At home if nothing much is going on he'll still nurse like an infant, and the boob is available all night so he's still getting tons of BM. But he's stopped asking at activities and as a result is participating much more and being more social. I do still nurse on demand if it's an activity for *me* though- like we're stuck in a waiting room or we're out shopping.
 

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When did I stop nursing them on demand? When they weaned. So far 2 of my 5 kids have weaned (one at age 5 and one at age 7).<br><br>
Now, that doesn't mean that I drop everything I'm doing everytime they ask to nurse. If I'm going to the bathroom, cooking, or am in the middle of something, I ask the child (over age 2) to wait a minute while I finish up/get to a place where I can take a break and then nurse them.
 

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I haven't really stopped nursing on demand, though probably around 18 months I started not dropping everything immediately to accommodate. Once she was old enough to have some understanding, I thought that was reasonable. DD is an avid nurser at 2.5. Some days she "demands" all.the.time. In those cases, if she isn't ill or something, I offer suggestions for other things to do instead but if she really does want to nurse she nurses.<br><br>
I don't think there is a particular age anyone could say after which it is unhealthy.
 

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I don't remember for sure, but it was after 2 years. <img alt="" class="inlineimg" src="http://www.mothering.com/discussions/images/smilies/smile.gif" style="border:0px solid;" title="smile"> At that point I would just put her off for a time. I didn't start trying to get her to do something else until after 3 (I was also pregnant by that point and needed the break for my poor nipples. <img alt="" class="inlineimg" src="http://www.mothering.com/discussions/images/smilies/smile.gif" style="border:0px solid;" title="smile"> )
 

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Pretty early..under a year, I think. It's been a while.<br><br>
I viewed nursing primarily as nourishment, not comfort, so basically if it was a situation where I wouldn't give a pacifier, I wouldn't give my boob either. For comfort, I'd give hugs and kisses. Once they could drink out of a cup, I gave them expressed milk in a cup.<br><br>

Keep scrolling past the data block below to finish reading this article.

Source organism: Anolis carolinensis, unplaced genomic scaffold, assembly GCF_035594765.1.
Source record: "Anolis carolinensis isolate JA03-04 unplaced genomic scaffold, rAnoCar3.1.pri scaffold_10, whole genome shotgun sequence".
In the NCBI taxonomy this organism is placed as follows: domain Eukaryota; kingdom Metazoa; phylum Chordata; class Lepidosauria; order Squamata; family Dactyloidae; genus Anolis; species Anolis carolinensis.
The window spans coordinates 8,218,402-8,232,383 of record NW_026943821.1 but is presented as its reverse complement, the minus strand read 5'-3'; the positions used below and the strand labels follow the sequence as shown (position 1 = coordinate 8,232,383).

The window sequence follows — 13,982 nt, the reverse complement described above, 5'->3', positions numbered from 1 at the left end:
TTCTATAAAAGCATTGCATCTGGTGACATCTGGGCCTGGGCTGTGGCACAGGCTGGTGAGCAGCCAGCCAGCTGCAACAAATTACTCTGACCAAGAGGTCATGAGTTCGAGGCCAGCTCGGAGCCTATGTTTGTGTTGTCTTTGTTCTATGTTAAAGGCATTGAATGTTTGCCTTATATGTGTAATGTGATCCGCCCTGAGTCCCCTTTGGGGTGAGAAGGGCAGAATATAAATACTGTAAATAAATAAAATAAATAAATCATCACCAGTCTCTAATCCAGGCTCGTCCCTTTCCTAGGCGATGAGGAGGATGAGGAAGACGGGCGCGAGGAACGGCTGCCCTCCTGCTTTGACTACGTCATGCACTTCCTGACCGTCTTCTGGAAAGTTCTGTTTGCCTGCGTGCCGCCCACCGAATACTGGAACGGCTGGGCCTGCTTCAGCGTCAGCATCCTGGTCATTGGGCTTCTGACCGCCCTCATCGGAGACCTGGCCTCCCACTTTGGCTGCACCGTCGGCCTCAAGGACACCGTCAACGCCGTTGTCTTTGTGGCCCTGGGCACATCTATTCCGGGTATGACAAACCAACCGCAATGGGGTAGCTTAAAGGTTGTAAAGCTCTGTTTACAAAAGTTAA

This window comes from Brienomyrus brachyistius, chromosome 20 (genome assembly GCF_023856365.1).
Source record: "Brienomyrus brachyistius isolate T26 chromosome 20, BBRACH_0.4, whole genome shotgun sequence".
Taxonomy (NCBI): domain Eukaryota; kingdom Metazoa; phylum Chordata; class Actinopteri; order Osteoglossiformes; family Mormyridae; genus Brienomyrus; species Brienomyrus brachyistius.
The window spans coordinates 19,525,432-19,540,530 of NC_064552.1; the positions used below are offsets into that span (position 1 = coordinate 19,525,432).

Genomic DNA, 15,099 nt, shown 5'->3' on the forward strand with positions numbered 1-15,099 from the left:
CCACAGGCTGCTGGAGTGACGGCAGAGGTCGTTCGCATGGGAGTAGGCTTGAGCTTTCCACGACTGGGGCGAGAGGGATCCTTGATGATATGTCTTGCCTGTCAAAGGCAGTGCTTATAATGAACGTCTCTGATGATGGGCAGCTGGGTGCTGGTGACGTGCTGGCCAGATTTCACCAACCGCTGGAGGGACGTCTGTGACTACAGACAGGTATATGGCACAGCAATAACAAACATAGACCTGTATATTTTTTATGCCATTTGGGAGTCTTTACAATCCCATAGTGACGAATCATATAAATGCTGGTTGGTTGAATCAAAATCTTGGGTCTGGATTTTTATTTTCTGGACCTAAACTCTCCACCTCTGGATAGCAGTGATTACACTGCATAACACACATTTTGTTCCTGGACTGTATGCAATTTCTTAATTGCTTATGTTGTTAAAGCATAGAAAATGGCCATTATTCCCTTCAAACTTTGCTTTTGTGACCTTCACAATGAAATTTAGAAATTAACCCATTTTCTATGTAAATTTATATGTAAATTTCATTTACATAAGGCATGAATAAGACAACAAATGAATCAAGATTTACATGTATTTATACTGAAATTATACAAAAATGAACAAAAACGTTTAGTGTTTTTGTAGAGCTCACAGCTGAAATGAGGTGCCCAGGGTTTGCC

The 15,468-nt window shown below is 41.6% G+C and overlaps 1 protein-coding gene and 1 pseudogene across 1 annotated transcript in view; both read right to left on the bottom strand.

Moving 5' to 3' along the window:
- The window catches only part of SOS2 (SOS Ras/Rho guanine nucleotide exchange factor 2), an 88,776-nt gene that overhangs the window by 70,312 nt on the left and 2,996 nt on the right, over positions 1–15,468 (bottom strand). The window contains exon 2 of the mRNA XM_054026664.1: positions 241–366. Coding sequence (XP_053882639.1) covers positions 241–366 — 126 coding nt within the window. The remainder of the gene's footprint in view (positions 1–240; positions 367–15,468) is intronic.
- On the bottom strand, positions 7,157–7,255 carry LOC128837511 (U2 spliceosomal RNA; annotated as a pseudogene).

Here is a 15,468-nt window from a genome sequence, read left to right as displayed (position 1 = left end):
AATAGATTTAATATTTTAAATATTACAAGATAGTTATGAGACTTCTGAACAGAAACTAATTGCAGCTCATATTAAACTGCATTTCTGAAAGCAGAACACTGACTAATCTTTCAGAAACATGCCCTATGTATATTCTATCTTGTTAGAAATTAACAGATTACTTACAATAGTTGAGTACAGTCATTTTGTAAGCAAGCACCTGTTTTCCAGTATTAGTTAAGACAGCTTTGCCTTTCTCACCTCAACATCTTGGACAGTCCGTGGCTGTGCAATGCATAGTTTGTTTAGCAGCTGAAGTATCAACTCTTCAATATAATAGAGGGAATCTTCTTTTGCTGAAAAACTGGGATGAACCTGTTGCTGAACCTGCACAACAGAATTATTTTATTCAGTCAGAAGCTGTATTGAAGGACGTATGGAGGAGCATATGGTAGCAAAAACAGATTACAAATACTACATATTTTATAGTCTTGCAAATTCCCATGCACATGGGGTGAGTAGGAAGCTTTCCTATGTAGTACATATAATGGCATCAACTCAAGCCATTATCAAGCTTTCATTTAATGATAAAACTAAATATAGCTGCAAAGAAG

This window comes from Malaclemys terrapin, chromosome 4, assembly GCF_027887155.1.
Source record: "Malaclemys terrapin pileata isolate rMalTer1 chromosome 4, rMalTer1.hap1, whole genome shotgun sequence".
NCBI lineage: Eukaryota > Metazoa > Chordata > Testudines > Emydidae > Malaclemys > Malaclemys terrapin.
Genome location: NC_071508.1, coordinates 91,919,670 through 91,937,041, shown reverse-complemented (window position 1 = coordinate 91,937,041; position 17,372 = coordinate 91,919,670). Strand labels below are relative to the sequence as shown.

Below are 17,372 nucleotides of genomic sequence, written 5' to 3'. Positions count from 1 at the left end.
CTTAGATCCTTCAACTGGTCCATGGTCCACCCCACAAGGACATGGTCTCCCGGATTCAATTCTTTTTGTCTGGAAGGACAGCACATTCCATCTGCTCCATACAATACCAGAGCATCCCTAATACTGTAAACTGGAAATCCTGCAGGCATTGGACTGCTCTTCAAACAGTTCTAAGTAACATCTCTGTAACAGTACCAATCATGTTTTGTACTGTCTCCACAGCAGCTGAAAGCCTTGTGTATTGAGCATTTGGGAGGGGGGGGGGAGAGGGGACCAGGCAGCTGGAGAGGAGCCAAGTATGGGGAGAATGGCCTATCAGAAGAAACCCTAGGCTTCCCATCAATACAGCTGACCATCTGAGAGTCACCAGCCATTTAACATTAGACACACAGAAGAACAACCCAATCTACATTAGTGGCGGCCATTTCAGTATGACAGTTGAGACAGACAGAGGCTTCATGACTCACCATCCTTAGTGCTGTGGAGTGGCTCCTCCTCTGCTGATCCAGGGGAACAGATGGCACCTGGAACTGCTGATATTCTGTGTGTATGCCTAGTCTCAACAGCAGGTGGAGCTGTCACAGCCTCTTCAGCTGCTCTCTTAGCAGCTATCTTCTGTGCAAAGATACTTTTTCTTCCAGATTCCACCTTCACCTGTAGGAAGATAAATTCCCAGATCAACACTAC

But I'm sure my situation is not representative of the norm. In truth, I didn't really enjoy nursing and only did it because I knew it was the nutritionally best option.
 

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<span style="font-family:Georgia;">DD is 21 months.<br><br>
We still nurse on demand. And sometimes, I remind her too because not offering is still a weaning technique and I definitely don't want her to wean before 2.<br><br>
Yes, there are times when I need her to wait for minute but I never flat out refuse.</span>
 

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mostly we are on demand, but we have boundaries - maybe since 15 mo or so. he's not permitted to flash me in public, so he does have to wait until we are in a better place. Sometimes he is pulling down my shirt because he is hungry - not for BM, but for solids... So sometimes I redirect him so I can finish dinner up and get it out. YKIM?<br><br>
If he really wants to nurse at home, I don't think I ever say no. He is only nursing 4-6x/day though.
 

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Around 12 months, I stopped dropping everything immediately to nurse her the minute she asked. But I would only make her wait a few minutes if I had to.<br>
Around 18 months I started offering solid food/water or to play with her (if we weren't already playing) first when she asked to nurse. This was also when my nipples started really hurting from pg. If she continues to ask, I nurse her.<br>
There are still times when <i>I</i> ask <i>her</i> if it's been several hours (like more than 5) or if I can tell she needs some mama time.
 

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Ds just weaned around Jan/Feb. He is 28 months now. I almost always bf'd on demand. However, he only nursed at certain times during the day. That definitely made it easier to do so.
 

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<div>Originally Posted by <strong>Rico'sAlice</strong> <a href="/community/forum/post/13542499"><img alt="View Post" class="inlineimg" src="/community/img/forum/go_quote.gif" style="border:0px solid;"></a></div>
<div style="font-style:italic;">Around 18mo I started discouraging him from nursing at his activities. I just got tired of going to all this trouble to take him swimming, or play group or whatever and then we would spend the whole time popping on and off the boob. And then it would be over and he basically missed out. (And he had been offered solids to eat and nursed before going.) I started bringing a sippie of water and offering that instead. And then if he insisted that he needed to nurse I would take him somewhere away from the activity. So he stopped associating those times/places with nursing.<br><br>
At home if nothing much is going on he'll still nurse like an infant, and the boob is available all night so he's still getting tons of BM. But he's stopped asking at activities and as a result is participating much more and being more social. I do still nurse on demand if it's an activity for *me* though- like we're stuck in a waiting room or we're out shopping.</div>
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This sounds like how I hope to handle things. I'm looking forward to the better physical coordination of the toddler years so Lina can do less on demand nursing and more at will nursing like she does at night.